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A low shrub 6 to 18 in. high, with the older stems spreading or prostrate, the young flower-bearing ones erect; young shoots downy. Leaves arranged in whorls of four, forming a cross, narrower than in E. ciliaris, and averaging 1⁄8 in. long; dark green above, white beneath, edged with glandular hairs, and downy. Flowers in a dense head of from four to twelve or more blossoms. Corolla cylindrical, 1⁄4 in. long, rose-coloured, contracted at the mouth, where are four shallow recurved lobes. Sepals like the leaves, but more hairy; flower-stalk and seed-vessel downy.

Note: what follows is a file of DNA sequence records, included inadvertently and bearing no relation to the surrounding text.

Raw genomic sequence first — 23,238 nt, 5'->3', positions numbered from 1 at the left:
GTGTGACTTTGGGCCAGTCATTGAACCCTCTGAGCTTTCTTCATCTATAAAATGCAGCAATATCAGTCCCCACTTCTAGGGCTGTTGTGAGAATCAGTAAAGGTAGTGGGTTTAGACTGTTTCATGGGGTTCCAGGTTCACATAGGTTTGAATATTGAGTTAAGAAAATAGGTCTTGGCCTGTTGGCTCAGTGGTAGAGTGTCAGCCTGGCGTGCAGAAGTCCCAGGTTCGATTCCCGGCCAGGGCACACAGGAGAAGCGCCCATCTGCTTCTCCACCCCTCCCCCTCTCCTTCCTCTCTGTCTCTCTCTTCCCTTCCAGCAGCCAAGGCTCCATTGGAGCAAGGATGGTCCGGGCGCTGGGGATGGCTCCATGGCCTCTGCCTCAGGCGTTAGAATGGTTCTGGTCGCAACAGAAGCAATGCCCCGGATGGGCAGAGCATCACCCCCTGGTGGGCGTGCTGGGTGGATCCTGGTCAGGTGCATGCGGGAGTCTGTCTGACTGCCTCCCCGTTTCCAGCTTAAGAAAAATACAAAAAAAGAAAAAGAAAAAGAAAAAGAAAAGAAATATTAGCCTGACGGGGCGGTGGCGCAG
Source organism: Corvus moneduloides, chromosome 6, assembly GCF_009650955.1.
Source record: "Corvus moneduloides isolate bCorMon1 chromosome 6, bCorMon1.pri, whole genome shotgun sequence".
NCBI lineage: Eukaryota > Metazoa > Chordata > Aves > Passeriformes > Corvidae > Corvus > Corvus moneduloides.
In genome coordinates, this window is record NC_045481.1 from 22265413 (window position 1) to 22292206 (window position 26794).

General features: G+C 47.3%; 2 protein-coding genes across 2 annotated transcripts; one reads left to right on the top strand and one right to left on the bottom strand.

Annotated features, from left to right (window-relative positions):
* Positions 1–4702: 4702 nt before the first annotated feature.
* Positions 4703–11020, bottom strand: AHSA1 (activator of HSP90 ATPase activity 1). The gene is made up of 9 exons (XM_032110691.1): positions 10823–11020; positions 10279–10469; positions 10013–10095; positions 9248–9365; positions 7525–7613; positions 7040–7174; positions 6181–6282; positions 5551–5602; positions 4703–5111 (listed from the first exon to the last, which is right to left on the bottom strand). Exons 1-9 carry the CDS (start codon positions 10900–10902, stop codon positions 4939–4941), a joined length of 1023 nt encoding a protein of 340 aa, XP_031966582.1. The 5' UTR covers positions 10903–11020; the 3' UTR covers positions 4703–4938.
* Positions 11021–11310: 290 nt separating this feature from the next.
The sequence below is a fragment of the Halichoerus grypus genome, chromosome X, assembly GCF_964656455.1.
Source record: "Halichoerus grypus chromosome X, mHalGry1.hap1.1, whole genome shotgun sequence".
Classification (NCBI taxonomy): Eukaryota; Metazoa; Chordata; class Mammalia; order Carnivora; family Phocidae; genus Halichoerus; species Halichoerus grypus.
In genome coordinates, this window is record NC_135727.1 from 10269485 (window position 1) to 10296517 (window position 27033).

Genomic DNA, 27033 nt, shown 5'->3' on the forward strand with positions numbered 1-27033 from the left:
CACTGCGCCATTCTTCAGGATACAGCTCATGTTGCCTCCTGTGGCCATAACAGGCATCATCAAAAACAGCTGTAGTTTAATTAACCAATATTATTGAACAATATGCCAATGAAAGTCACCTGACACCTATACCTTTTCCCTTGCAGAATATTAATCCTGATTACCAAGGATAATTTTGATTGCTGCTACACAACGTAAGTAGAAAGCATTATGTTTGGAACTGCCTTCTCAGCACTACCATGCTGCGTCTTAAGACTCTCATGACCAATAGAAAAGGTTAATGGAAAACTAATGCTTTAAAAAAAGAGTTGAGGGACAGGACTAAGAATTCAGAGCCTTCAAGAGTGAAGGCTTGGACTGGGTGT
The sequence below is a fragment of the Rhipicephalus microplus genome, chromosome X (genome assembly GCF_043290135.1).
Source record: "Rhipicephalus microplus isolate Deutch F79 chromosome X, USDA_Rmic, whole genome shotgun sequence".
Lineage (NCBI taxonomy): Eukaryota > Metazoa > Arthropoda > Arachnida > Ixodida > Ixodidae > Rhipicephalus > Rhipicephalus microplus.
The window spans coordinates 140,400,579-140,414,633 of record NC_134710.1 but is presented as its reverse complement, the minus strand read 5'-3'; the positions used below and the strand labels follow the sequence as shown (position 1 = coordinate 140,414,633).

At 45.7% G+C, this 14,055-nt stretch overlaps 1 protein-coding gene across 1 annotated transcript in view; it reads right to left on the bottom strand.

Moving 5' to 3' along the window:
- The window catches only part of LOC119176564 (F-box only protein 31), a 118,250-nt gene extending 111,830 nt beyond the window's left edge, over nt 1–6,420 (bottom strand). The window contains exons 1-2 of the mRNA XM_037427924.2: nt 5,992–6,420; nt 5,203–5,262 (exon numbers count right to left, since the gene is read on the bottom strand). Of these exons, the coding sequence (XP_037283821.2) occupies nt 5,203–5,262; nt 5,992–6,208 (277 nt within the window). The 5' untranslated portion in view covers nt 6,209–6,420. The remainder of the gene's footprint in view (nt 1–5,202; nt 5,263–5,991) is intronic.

Native of N. and W. Europe, and common throughout the British Isles, where it is abundant in wet heaths and moors. It blossoms from June to October, and although so common in a wild state is well worth planting in masses in the garden. It is sometimes confused with E. ciliaris, under which the distinctions between the two are pointed out.
† ‘Pink Star’. – Flowers star-like, bright pink, held upright. Foliage grey. The original plant was found growing wild in Cornwall.